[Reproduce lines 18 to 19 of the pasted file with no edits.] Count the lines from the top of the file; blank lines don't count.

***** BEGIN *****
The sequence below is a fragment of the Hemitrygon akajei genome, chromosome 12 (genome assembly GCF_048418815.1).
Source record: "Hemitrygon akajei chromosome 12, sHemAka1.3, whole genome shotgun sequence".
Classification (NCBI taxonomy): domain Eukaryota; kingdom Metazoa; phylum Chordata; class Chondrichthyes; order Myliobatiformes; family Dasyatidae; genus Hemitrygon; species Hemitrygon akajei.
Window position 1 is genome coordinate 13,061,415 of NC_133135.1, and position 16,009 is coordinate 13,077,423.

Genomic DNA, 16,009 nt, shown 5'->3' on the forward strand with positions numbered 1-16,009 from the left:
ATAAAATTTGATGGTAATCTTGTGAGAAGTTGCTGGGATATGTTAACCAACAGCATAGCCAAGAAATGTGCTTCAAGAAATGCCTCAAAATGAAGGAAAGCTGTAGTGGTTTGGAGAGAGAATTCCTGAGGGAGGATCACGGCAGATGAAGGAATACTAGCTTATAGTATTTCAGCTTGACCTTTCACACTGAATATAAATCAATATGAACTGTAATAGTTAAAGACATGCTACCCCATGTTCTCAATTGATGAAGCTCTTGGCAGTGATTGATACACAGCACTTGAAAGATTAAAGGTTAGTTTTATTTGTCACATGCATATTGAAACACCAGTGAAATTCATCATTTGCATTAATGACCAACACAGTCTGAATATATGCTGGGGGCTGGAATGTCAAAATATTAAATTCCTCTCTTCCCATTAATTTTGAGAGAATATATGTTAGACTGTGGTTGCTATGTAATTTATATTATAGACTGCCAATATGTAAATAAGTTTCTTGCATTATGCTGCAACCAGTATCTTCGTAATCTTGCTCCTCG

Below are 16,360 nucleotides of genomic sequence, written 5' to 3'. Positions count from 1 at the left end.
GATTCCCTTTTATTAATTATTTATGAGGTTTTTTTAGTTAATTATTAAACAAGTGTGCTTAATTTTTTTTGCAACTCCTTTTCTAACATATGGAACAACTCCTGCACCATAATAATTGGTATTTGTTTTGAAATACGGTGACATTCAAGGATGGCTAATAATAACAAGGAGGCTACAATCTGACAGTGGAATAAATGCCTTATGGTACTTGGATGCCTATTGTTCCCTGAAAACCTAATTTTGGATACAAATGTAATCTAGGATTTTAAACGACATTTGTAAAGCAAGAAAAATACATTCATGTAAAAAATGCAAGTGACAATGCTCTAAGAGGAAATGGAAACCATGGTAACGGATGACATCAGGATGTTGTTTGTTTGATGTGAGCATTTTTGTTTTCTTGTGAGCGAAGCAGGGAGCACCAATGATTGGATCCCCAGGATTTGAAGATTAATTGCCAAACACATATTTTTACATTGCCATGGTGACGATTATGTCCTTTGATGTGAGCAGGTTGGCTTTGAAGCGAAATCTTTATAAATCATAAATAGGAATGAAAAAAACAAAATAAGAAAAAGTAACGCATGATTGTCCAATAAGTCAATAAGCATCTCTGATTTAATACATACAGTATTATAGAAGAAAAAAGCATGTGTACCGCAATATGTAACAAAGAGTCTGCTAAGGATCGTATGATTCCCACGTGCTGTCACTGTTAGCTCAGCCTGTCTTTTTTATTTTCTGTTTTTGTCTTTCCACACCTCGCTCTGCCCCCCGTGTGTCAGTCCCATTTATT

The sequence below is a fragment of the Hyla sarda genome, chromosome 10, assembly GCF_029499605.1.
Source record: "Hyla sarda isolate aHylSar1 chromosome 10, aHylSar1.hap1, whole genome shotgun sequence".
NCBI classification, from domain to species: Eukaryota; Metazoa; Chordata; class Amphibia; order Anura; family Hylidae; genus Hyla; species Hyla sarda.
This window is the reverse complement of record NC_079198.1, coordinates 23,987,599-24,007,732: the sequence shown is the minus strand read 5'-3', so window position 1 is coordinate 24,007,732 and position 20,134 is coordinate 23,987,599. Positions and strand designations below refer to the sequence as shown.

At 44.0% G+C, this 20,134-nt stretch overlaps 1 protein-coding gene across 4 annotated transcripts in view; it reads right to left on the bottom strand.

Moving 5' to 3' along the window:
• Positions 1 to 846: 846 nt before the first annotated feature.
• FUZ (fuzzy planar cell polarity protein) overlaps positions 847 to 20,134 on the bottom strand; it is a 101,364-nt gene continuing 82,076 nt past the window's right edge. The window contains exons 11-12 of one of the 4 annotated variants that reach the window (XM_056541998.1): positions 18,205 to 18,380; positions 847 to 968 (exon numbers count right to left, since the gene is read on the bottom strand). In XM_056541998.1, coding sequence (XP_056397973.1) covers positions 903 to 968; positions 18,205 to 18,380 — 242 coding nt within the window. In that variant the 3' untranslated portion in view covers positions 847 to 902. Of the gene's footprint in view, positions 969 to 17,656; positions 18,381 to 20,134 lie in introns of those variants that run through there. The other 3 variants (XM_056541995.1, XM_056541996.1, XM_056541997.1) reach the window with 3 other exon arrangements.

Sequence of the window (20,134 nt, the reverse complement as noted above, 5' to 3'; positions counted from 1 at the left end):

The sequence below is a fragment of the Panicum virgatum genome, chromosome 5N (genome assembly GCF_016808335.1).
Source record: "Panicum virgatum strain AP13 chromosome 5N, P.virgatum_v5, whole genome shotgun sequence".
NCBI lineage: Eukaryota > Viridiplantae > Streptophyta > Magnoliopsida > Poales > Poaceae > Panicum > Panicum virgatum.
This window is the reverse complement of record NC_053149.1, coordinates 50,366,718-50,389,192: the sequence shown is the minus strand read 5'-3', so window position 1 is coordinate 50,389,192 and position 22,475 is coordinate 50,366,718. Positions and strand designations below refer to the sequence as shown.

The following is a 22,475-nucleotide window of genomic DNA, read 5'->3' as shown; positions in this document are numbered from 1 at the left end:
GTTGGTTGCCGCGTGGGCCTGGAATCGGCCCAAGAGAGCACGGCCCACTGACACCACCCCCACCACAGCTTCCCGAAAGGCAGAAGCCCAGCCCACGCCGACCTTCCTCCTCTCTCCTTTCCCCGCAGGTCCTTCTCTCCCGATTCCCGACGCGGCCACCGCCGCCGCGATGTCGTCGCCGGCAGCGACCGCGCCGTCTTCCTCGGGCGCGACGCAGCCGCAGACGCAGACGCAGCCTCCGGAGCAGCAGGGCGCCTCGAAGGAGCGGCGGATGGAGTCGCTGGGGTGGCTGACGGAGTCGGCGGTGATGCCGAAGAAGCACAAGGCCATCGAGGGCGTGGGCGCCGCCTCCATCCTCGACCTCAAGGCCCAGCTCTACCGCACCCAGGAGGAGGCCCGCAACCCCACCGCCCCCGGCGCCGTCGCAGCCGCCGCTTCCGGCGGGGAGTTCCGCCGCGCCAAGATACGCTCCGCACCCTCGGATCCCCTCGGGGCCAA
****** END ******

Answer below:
The sequence below is a fragment of the Panicum virgatum genome, chromosome 5N (genome assembly GCF_016808335.1).
Source record: "Panicum virgatum strain AP13 chromosome 5N, P.virgatum_v5, whole genome shotgun sequence".